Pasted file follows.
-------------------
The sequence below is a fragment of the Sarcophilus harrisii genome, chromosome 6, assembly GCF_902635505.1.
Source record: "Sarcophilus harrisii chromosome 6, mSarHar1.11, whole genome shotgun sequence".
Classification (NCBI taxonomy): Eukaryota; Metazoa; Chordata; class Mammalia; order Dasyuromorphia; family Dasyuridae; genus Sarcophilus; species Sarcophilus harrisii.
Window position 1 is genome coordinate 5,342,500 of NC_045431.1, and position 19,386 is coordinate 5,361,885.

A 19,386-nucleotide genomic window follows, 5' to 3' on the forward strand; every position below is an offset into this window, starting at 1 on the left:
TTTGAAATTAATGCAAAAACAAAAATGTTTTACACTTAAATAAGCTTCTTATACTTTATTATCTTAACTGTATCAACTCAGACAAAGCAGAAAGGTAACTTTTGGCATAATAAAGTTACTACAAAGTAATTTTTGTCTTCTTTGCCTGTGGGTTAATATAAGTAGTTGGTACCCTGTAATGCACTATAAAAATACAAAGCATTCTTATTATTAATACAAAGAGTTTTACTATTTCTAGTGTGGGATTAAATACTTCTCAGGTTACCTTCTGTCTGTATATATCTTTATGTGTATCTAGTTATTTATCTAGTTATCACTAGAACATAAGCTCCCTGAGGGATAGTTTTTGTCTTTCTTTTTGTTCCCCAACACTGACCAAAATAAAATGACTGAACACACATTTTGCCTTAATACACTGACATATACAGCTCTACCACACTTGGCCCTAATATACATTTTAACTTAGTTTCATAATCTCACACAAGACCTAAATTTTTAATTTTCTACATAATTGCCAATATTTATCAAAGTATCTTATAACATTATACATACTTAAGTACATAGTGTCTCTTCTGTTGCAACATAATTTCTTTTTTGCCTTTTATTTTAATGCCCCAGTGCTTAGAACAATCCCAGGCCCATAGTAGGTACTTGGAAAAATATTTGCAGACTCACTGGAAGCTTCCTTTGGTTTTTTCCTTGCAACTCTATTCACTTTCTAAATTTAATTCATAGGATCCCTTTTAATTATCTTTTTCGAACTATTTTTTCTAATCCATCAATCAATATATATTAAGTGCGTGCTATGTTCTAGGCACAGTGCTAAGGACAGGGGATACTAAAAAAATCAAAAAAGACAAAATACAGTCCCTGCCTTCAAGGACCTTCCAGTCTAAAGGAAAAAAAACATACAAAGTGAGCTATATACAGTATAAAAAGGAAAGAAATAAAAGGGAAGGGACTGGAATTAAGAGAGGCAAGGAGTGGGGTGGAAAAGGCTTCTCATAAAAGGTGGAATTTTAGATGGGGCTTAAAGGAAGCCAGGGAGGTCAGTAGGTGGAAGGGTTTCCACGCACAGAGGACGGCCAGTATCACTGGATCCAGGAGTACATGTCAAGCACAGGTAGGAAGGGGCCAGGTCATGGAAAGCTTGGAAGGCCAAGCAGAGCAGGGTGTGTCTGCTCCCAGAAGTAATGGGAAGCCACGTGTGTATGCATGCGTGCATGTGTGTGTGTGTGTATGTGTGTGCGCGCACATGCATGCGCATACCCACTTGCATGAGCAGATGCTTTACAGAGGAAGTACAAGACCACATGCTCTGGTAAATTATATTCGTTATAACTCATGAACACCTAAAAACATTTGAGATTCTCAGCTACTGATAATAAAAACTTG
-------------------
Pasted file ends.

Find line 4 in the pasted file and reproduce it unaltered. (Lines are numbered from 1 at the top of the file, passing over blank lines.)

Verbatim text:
Window position 1 is genome coordinate 5,342,500 of NC_045431.1, and position 19,386 is coordinate 5,361,885.